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Volume XI, Number 25

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Los Angeles County Restricts In-Person Dining Due to Surge in COVID-19 Cases

Due to the recent surge in COVID-19 cases, the Los Angeles County Department of Public Health (“L.A. Public Health”) announced that all outdoor and indoor dining at restaurants, breweries and wineries will be restricted, effective November 25, 2020 at 10:00 p.m., while take-out, drive thru, and delivery services may continue (“Order”).

Just last week, L.A. Public Health announced that, effective November 20, 2020 all restaurants, breweries and wineries must limit outdoor capacity to 50%. However, officials advised that if the five-day average of cases reaches 4,000 or hospitalization are more than 1,750 per day, L.A. Public Health will prohibit all dining at restaurants, breweries and wineries. As of November 22, 2020, the L.A. Public Health officials confirmed that the five-day average of COVID-19 cases reached 4,097, with a total of 364,520 positive cases of COVID-19 across all areas of Los Angeles County and a total of 7,438 deaths[1], which forced L.A. Public Health to implement the recent shutdown of all in person dining in Los Angeles County.

The recent Order is a disappointing setback for restaurant owners who have been struggling during the ongoing pandemic. Restaurant owners started adapting to COVID-19 restrictions by providing its customers with a creative outdoor dining experience as a means to continue its operations however, now those efforts must come to a halt.

In addition to the restrictions on restaurant operations, other orders that went into effect in Los Angeles County on Friday, November 20, 2020[2], in addition to the restrictions placed by California are as follows:

  • Private outdoor gatherings may only include 15 people with a maximum of 3 households

  • All non-essential retail establishments must close from 10:00 p.m. to 6:00 a.m.

  • Retail stores, offices, personal care services and other “non-essential” businesses permitted to operate indoors will be limited to a 25% maximum occupancy

  • Services at personal care establishments may only be provided by appointment to customers wearing masks. Services that require a customer or staff to remove their face covering are not permitted

  • Cardrooms, outdoor miniature-golf, go-karts and batting cages must be limited to 50% maximum outdoor capacity

L.A. Public Health announced that if the five-day average of cases increases to 4,500 or more or hospitalizations are more than 2,000 per day, a “Targeted Safer at Home Order” will be issued for three weeks.

In an effort to prevent the increase in COVID-19 cases, every county in California has been assigned to a color tier which provides specific guidelines on how businesses can operate based on the number of new cases per day (per 100,000 residents) and the positivity rate (number of positive test results compared to all tests administered) in such county. However, counties are allowed to implement stricter guidelines than those ordered by the state.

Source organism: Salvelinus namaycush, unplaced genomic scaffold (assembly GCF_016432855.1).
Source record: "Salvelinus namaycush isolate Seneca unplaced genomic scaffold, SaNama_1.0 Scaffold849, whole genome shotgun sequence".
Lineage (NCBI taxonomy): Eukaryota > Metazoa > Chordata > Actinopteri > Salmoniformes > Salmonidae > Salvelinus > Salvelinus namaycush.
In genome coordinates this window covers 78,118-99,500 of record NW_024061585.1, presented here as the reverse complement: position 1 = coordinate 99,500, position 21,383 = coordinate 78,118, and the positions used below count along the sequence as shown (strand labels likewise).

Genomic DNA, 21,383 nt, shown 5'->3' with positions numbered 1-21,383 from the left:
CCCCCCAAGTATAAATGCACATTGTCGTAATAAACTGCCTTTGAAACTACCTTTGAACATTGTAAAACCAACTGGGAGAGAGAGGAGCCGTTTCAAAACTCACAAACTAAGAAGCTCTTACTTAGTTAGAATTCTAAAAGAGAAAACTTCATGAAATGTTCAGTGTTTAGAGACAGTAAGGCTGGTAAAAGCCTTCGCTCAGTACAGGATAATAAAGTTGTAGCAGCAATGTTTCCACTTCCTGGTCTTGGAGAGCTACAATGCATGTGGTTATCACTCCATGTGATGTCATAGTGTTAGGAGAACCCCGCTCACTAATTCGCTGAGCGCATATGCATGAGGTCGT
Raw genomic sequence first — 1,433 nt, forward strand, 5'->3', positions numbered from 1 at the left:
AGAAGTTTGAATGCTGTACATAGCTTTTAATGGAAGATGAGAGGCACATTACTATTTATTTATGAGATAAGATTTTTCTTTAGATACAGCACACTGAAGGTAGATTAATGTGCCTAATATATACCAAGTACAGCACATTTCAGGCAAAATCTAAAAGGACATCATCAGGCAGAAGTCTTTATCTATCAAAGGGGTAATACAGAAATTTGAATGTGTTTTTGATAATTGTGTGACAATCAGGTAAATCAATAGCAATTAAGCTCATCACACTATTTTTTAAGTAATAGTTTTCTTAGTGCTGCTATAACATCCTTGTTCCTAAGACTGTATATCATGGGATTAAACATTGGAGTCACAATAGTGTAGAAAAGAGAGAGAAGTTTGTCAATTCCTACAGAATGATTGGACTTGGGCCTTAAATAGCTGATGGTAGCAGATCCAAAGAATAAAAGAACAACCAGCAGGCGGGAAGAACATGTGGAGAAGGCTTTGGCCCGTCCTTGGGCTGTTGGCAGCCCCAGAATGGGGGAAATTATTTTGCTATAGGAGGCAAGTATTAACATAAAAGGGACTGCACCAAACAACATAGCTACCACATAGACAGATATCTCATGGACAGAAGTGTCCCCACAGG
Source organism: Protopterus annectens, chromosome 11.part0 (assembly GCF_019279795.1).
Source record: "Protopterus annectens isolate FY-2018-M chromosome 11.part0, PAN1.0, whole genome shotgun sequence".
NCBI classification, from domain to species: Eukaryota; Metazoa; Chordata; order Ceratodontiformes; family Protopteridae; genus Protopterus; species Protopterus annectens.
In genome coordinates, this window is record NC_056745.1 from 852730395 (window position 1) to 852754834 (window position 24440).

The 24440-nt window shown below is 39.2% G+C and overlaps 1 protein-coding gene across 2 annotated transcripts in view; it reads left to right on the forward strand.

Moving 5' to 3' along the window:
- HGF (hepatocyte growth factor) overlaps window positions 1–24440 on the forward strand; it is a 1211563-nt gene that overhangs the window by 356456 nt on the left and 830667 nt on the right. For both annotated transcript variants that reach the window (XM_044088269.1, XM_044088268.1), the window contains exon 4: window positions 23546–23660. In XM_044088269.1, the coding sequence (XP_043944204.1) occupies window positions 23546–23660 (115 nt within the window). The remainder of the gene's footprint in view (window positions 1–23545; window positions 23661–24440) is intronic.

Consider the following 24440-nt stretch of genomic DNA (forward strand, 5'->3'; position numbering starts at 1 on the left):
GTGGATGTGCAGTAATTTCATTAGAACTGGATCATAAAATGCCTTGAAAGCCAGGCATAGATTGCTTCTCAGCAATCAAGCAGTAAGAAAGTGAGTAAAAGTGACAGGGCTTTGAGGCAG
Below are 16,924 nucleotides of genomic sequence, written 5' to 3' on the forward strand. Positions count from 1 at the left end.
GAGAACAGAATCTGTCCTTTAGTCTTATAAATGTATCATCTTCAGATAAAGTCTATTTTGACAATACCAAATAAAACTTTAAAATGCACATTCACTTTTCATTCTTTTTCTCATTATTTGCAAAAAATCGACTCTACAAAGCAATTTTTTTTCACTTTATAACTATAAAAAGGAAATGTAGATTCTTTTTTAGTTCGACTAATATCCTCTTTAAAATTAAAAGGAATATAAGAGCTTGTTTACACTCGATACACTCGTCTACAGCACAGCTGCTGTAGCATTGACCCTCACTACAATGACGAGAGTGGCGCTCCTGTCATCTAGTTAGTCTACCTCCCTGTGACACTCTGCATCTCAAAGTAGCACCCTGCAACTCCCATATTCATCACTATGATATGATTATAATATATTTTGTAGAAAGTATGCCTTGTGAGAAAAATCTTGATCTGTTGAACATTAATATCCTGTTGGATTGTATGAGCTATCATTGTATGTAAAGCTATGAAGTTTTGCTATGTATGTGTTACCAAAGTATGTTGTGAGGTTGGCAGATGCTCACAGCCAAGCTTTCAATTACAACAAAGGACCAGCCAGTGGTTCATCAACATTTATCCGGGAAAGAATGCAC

California Governor Newsom recently ordered many counties such as Orange, Ventura, Alameda, and Santa Clara[3] to move back to the “purple tier” in California’s Blueprint for a Safer Economy, which is the most restrictive tier prohibiting many non-essential indoor business operations. Counties such as Los Angeles and Riverside have remained in the purple tier. The status of orders by county can be found here.

Counties in the “purple tier” must follow the following guidelines:

  • Private outdoor gatherings must be limited to a maximum of 3 households

  • Restaurants, gyms, fitness facilities, cardrooms, museums can open outdoors only with modification

  • Retail establishments can open with 25% percent occupancy, with common areas and food courts closed

  • Personal care services, hair salons and barbershops may open indoors with modification

Further, all counties in the “purple tier”, must follow the statewide curfew which came into effect on Saturday, November 21, 2020, prohibiting all “nonessential work, movement and gatherings” between the hours of 10:00 p.m. to 5:00 a.m.

We will continue to monitor the orders put in place by public health officials and keep you informed. As you are aware, things are changing quickly and the aid measures and interpretations described here may change and are subject to wide interpretations.  This article represents our best understanding and interpretation based on where things currently stand and is not intended to address all potential legal risks or to be a definitive statement of law.

FOOTNOTES

[1] Department of Public Health – Los Angeles County Health Officer Order issued November 18, 2020 http://publichealth.lacounty.gov/phcommon/public/media/mediapubhpdetail....

[2] Department of Public Health – Los Angeles County Health Officer Order issued November 22, 2020 http://publichealth.lacounty.gov/phcommon/public/media/mediapubhpdetail....

[3] Full list of counties in the purple tier can be found here: https://www.gov.ca.gov/2020/11/16/governor-newsom-announces-new-immediat...

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Copyright © 2020, Sheppard Mullin Richter & Hampton LLP.National Law Review, Volume X, Number 328
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About this Author

Associate

Talya Gulezyan is an associate in the Real Estate, Land Use, and Environmental Practice Group in the firm's Los Angeles office.

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